ALAMEDA, Calif. – Oakland defensive coordinator Paul Guenther lashed out at the NFL for the lengthy suspension the league handed to Raiders linebacker Vontaze Burfict for a helmet-to-helmet hit, one of a series of violations for which he has been punished.
Burfict was suspended for the final 12 games of the regular season and the playoffs for the hit to the head of Indianapolis tight end Jack Doyle on Sept. 29. It was longest suspension ever handed down by the league for an on-field infraction.
Burfict appealed the penalty hoping to get it reduced but that was denied last week by appeals officer Derrick Brooks. The previous longest suspension was five games handed to Tennessee’s Albert Haynesworth in 2006 for kicking and stomping on Cowboys center Andre Gurode’s face, leading to 30 stitches.
“I think it was a witch hunt from the beginning quite honestly,” Guenther said Thursday. “Somebody at the league didn’t want him playing football and they got what they wanted.”
NFL Vice President of Football Operations Jon Runyan handed down the penalty to punish Burfict severely for “repeated violations of unnecessary roughness rules” after the hit on Doyle. It was the third time Burfict has been suspended for a dangerous hit on the field to go along with several others that led to fines.
The suspension is without pay, costing Burfict more than $1.1 million in salary and per game active roster bonuses.
Guenther said he’s most upset about the lack of a clear standard and that he and the team will keep a close eye on other infractions to see if they are dealt with the same way.
“Now they’ve opened up a whole can or worms as far as the next guy who is going to do this,” he said. “We have to make sure if we do this to this one guy, this one guy driving 38 miles per hour in a 30 mile per hour zone, a cop looking for one guy doing it, then all the players should be held to the same one standard. To me that’s where I have the issue.”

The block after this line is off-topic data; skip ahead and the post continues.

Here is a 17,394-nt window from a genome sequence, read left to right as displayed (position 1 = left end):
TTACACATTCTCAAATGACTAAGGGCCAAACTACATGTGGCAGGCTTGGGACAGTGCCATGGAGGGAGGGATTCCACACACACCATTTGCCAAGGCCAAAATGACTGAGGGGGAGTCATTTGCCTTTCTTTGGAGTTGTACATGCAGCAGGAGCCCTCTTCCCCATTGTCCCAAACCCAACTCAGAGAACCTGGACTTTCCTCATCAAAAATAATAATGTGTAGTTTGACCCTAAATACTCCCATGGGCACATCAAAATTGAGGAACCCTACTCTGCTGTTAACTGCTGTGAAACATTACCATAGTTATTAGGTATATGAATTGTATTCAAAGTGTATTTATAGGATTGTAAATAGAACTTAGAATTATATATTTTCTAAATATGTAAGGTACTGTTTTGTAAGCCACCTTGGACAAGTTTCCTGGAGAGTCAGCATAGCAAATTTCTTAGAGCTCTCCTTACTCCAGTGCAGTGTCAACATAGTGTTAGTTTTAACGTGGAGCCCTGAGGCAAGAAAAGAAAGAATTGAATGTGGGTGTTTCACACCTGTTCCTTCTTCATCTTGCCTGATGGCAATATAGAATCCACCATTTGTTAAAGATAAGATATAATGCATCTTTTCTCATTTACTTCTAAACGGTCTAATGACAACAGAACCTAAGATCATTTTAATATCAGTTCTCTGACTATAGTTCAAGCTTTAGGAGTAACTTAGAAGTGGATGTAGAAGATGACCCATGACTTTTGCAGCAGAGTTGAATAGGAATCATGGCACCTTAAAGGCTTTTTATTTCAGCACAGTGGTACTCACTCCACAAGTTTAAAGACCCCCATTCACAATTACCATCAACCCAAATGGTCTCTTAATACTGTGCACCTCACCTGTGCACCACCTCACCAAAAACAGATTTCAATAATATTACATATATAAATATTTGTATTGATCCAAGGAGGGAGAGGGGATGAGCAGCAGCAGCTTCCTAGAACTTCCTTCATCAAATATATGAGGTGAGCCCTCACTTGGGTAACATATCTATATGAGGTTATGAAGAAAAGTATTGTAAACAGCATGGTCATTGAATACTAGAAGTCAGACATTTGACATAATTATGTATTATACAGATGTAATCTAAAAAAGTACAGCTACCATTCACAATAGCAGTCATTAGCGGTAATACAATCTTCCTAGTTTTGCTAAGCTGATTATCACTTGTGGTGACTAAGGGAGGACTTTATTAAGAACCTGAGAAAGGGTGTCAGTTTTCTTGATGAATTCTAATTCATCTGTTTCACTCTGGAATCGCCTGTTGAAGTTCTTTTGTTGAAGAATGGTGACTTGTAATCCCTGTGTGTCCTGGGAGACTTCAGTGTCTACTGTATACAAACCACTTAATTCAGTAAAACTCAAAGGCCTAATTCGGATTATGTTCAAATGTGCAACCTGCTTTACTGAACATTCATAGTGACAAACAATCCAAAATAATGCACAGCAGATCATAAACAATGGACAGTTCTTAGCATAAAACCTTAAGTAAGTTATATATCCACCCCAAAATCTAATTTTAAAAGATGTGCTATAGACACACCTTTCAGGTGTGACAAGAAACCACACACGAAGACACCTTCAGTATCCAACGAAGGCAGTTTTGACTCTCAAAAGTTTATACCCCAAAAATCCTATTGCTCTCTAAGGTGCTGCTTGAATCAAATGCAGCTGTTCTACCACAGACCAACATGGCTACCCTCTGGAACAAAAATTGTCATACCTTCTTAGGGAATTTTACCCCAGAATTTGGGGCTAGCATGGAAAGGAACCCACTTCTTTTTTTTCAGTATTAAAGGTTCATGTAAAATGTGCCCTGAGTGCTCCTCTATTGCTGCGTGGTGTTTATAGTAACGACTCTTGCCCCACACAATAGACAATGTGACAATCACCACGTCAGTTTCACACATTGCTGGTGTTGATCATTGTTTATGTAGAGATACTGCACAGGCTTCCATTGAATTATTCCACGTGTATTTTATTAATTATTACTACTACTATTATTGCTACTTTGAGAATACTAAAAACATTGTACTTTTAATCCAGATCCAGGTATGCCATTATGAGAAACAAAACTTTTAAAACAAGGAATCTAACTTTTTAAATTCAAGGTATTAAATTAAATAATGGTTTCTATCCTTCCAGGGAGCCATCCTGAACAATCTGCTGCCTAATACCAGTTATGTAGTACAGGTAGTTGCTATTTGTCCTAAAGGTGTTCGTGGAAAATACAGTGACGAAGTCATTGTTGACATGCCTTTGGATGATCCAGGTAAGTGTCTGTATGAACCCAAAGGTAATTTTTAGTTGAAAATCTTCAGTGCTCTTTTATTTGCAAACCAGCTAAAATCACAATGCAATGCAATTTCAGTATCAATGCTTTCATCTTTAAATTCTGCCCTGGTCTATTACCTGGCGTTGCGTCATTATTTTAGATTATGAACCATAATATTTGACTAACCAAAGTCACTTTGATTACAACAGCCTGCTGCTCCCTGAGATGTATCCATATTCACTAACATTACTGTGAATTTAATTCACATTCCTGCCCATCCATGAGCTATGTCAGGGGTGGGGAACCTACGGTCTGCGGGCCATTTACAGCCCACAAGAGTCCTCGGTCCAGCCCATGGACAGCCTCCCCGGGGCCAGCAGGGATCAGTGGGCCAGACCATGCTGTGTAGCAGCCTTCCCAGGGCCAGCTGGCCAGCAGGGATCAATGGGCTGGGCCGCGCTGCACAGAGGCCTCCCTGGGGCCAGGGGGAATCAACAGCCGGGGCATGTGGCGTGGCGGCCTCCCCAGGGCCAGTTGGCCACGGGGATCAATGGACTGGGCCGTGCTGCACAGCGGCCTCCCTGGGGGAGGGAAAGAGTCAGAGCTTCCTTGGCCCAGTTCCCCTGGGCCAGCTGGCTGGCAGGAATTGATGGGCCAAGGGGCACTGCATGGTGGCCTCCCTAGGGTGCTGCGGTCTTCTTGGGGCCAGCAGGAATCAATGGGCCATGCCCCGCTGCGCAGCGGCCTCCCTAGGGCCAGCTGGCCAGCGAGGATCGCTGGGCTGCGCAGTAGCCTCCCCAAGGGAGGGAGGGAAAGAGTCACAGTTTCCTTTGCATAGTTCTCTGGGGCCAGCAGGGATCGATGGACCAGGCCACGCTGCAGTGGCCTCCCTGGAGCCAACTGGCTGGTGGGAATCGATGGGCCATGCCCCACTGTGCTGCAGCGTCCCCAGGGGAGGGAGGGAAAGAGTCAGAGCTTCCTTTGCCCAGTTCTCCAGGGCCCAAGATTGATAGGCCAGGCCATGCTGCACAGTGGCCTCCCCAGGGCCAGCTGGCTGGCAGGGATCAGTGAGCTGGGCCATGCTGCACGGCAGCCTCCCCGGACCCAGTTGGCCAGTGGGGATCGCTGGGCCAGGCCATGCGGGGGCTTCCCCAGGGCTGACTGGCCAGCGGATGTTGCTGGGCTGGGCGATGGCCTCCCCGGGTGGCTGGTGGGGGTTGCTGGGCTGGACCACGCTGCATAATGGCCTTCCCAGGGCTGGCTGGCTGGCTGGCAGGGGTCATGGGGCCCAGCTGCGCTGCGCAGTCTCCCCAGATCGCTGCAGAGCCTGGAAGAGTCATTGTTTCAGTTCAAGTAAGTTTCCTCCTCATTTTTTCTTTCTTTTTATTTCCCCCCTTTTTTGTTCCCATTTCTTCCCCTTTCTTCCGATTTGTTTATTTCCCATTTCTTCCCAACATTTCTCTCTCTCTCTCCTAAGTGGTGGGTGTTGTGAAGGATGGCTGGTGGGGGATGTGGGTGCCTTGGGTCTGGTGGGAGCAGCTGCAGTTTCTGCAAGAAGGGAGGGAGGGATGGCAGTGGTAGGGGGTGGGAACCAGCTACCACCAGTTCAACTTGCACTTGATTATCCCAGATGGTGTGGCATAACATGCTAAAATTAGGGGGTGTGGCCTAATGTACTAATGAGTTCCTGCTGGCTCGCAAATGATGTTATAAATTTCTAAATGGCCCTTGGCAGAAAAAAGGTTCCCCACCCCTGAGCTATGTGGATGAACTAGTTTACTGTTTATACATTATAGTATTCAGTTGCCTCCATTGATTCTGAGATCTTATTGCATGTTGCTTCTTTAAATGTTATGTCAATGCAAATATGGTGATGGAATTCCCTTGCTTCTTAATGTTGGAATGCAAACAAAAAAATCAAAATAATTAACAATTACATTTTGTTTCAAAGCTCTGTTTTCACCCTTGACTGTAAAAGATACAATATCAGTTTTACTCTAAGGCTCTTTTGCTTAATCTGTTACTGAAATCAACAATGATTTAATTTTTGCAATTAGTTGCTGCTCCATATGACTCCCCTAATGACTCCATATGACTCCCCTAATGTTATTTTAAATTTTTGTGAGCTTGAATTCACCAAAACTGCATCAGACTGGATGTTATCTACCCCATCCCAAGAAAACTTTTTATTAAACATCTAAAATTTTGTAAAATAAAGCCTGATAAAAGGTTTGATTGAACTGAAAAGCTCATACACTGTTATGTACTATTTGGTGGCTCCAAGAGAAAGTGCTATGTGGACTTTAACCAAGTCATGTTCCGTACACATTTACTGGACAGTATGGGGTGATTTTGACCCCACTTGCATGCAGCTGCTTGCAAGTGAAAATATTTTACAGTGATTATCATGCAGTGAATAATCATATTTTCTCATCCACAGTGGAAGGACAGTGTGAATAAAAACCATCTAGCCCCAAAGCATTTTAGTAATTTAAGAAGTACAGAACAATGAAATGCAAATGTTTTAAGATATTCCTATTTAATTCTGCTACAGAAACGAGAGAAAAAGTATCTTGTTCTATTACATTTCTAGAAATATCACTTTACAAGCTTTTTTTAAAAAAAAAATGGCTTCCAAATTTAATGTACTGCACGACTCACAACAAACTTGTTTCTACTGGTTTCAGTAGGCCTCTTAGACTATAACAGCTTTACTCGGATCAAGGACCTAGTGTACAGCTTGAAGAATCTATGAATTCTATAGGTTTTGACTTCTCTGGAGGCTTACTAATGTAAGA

During his time in Cincinnati, Burfict was repeatedly suspended by the NFL for egregious hits and violating its policy on performance-enhancers. He was fined regularly for hits that crossed the line, most notably the one to Antonio Brown’s head that helped the Steelers rally for an 18-16 playoff win in the 2015 season. That led to a three-game suspension to start the 2016 season.
Burfict then was penalized with a five-game suspension for a blind-side block against Kansas City fullback Anthony Sherman in the 2017 preseason. The suspension was later reduced to three games.
Burfict was also fined $112,000 last season for hits on Brown and James Conner in a game against Pittsburgh.
Despite that history, Burfict said after signing with the Raiders that he disputes accusations that he is a “dirty” player.
But it was that history that led to this punishment, with Runyan telling Burfict in a letter that he “continued to flagrantly abuse rules designated to protect yourself and your opponents from unnecessary risk.”
“Does it make any sense to sign a guy if after one infraction he’s going to get thrown out of the league for a year? No, it doesn’t,” Guenther said. “I think it’s very unfair. It’s unfair to our team and unfair to Vontaze.”
Local journalism is essential.
Give directly to The Spokesman-Review's Northwest Passages community forums series -- which helps to offset the costs of several reporter and editor positions at the newspaper -- by using the easy options below. Gifts processed in this system are not tax deductible, but are predominately used to help meet the local financial requirements needed to receive national matching-grant funds.
Subscribe to the sports newsletter
Get the day’s top sports headlines and breaking news delivered to your inbox by subscribing here.